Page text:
Emory S. Bogardus
|Born||21 February 1882|
|Died||21 August 1973(aged 91)|
Emory S. Bogardus (born near Belvidere, Illinois, February 21, 1882 – August 21, 1973) was a prominent figure in the history of American sociology. Bogardus founded one of the first sociology departments at an American university, at the University of Southern California in 1915.
Bogardus received his bachelor's and master's degrees at Northwestern University in 1908 and 1909, respectively. He received a Ph.D. from the University of Chicago in 1911.
Immediately after earning his doctorate, Bogardus joined the faculty of the University of Southern California as a professor of sociology, helping to establish an independent sociology department there in 1915. He also developed a sociological principle known as the Bogardus Social Distance Scale.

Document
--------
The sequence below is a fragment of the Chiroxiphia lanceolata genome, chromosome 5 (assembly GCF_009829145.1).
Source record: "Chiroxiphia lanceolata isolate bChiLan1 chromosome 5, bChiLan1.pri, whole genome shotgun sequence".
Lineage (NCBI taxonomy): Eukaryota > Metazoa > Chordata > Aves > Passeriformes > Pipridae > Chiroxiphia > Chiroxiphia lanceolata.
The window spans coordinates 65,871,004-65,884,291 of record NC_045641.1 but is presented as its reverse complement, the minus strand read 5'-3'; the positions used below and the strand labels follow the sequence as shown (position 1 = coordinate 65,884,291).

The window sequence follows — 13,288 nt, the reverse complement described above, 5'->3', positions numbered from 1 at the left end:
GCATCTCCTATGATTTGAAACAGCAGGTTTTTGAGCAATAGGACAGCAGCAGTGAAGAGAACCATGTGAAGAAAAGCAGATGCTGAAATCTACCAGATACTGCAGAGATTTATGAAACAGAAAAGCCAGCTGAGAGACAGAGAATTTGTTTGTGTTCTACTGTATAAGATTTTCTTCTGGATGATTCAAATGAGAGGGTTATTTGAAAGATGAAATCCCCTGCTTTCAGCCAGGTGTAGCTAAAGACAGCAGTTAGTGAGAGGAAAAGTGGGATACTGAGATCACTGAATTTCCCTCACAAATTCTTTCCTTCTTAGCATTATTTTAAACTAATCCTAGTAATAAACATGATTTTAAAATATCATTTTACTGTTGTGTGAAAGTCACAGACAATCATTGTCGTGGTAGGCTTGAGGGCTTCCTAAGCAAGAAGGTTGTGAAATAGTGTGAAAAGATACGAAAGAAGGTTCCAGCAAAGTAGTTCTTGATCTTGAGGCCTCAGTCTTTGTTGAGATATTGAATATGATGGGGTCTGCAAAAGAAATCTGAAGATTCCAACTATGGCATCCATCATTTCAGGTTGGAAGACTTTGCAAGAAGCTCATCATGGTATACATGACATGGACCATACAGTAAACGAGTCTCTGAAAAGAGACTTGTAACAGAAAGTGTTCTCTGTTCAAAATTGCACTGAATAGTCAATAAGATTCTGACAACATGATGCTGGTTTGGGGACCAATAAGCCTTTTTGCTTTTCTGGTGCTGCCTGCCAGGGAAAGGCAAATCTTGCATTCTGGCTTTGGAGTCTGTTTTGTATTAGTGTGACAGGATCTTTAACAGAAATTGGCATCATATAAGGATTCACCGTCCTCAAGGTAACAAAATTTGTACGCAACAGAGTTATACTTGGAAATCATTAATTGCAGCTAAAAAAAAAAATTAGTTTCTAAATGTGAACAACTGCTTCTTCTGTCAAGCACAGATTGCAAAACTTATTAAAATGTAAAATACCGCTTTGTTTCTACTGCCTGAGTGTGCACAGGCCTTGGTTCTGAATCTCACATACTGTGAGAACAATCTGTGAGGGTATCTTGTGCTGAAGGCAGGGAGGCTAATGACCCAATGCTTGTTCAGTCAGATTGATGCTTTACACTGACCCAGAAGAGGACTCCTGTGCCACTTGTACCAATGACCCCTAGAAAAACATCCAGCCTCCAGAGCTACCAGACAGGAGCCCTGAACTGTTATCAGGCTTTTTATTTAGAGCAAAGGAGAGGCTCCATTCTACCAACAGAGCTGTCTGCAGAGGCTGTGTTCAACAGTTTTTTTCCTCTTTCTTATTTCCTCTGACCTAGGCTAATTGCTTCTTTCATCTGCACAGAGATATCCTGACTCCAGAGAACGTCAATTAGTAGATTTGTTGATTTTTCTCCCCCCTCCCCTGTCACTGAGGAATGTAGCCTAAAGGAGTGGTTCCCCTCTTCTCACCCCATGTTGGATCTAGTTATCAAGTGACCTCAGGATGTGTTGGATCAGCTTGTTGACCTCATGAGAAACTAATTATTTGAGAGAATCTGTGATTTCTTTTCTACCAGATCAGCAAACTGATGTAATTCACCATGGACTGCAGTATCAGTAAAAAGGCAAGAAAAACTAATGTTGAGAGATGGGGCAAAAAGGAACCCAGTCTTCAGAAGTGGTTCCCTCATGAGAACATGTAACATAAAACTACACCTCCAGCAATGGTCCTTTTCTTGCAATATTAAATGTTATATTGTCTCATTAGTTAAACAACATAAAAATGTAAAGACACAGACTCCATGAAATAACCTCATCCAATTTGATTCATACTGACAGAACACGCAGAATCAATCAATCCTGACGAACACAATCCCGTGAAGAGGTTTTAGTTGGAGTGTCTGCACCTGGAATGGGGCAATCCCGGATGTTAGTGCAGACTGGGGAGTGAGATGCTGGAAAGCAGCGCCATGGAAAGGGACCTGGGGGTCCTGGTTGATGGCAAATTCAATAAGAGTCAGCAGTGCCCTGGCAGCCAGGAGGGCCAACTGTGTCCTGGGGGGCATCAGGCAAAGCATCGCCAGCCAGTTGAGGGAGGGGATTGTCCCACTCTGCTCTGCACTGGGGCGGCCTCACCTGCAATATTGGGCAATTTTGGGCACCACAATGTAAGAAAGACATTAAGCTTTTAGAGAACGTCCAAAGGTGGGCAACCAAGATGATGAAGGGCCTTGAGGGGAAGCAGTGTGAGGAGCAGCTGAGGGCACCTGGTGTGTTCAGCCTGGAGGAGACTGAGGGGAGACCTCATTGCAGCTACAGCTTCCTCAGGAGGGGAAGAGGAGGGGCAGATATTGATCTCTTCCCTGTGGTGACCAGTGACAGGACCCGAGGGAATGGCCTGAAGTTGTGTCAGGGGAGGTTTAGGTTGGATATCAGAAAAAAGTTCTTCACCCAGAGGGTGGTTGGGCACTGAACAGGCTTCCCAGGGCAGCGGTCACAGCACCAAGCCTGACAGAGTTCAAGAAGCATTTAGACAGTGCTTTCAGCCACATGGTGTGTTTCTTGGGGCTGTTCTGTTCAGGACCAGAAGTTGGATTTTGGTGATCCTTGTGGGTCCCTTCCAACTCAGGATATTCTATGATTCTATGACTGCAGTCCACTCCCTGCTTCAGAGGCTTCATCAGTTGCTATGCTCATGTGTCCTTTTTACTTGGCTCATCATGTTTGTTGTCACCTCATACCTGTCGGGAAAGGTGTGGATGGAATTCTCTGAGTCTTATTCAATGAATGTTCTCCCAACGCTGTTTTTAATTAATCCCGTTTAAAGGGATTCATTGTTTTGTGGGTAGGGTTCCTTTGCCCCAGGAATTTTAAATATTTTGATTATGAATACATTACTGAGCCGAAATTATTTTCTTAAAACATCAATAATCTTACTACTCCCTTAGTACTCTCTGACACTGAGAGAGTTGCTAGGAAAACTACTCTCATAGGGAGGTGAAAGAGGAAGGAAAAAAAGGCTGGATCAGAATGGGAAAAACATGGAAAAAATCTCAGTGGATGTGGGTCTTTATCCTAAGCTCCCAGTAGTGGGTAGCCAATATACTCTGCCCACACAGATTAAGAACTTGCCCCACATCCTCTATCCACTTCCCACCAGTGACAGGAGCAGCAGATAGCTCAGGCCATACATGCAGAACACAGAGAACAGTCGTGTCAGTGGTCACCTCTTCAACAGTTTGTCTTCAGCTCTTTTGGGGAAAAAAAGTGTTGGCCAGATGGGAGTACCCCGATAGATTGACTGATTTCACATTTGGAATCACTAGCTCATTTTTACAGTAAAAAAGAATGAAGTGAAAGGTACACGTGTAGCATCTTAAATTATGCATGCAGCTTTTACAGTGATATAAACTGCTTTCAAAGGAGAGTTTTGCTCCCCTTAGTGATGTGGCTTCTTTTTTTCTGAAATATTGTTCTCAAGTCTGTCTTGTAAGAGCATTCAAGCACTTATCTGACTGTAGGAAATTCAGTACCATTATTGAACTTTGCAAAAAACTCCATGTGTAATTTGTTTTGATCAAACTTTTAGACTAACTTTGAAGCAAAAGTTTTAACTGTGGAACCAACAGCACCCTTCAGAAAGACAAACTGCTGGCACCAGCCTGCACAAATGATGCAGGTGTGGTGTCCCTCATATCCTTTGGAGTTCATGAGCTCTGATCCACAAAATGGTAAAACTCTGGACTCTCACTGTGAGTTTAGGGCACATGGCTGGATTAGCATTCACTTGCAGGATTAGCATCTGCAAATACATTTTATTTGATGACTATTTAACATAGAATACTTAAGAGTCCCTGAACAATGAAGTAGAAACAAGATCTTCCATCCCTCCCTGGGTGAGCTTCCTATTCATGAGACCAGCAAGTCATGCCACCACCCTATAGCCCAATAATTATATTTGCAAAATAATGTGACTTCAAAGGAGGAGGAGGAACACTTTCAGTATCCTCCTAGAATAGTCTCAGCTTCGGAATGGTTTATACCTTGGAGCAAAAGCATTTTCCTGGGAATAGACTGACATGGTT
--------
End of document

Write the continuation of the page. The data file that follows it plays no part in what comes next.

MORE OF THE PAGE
In addition to his work in the field, Bogardus also engaged in many activities designed to strengthen the discipline of sociology through social organizations. In 1920, he founded Alpha Kappa Delta, the international sociology honor society and was national president of that organization from 1924–1925, 1926–1927, and 1946–1947. In 1929, he co-founded the Pacific Sociological Association. In 1931, he served as president of the American Sociological Society. He is one of the honorees of the California Social Work Hall of Distinction.
During his lengthy academic career, Bogardus authored 24 books and over 250 articles of varying lengths. His books are as follows (multiple dates indicate various editions):
He was also the founder of The Journal of Sociology and Social Research, which he edited for 45 years.